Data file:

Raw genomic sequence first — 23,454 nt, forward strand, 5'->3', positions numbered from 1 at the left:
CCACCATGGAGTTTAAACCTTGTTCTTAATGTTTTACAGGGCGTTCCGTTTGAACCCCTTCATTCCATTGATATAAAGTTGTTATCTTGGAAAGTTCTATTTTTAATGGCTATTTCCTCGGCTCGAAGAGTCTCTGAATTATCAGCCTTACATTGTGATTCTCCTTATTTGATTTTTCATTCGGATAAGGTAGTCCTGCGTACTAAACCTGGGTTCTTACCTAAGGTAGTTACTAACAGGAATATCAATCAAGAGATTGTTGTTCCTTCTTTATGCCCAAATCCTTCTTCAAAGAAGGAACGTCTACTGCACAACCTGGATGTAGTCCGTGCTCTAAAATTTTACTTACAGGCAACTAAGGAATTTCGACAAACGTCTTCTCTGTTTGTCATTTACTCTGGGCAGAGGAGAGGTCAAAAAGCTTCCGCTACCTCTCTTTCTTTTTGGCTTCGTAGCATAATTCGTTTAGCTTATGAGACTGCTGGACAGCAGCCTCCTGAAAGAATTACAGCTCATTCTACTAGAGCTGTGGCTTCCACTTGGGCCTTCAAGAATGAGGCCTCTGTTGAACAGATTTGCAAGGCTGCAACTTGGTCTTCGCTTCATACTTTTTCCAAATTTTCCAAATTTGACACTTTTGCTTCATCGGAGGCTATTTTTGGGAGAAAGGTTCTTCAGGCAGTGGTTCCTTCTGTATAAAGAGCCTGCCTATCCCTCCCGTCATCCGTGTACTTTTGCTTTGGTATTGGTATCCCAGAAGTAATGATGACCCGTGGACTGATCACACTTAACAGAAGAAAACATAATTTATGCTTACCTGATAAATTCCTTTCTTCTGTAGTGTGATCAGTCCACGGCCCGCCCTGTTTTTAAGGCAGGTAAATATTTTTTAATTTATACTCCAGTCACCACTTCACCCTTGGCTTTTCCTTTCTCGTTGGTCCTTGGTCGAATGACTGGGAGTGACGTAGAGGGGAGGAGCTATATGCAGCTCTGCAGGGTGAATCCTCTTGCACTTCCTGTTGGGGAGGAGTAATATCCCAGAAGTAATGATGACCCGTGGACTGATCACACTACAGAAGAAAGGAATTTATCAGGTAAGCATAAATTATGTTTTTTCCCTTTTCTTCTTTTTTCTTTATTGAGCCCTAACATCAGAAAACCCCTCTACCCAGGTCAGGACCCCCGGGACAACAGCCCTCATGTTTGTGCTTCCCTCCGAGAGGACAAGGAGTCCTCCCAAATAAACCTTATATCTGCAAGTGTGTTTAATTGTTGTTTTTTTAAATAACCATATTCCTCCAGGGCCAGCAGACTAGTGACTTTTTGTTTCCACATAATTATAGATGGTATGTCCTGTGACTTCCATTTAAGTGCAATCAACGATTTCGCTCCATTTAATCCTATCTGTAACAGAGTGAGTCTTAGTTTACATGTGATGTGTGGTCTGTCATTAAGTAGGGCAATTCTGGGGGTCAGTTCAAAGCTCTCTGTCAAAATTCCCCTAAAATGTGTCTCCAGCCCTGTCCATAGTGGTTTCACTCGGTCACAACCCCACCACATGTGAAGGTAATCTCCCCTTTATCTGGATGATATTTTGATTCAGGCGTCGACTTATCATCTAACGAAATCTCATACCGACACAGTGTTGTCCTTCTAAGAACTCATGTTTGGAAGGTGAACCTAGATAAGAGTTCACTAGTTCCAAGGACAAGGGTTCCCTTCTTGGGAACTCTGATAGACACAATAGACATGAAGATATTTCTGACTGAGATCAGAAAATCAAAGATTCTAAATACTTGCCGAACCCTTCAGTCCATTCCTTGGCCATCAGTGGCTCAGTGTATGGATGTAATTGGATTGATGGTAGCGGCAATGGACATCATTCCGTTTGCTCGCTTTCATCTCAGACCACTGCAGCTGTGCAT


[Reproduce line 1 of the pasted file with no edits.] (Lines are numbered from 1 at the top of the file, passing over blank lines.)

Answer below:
Raw genomic sequence first — 23,454 nt, forward strand, 5'->3', positions numbered from 1 at the left: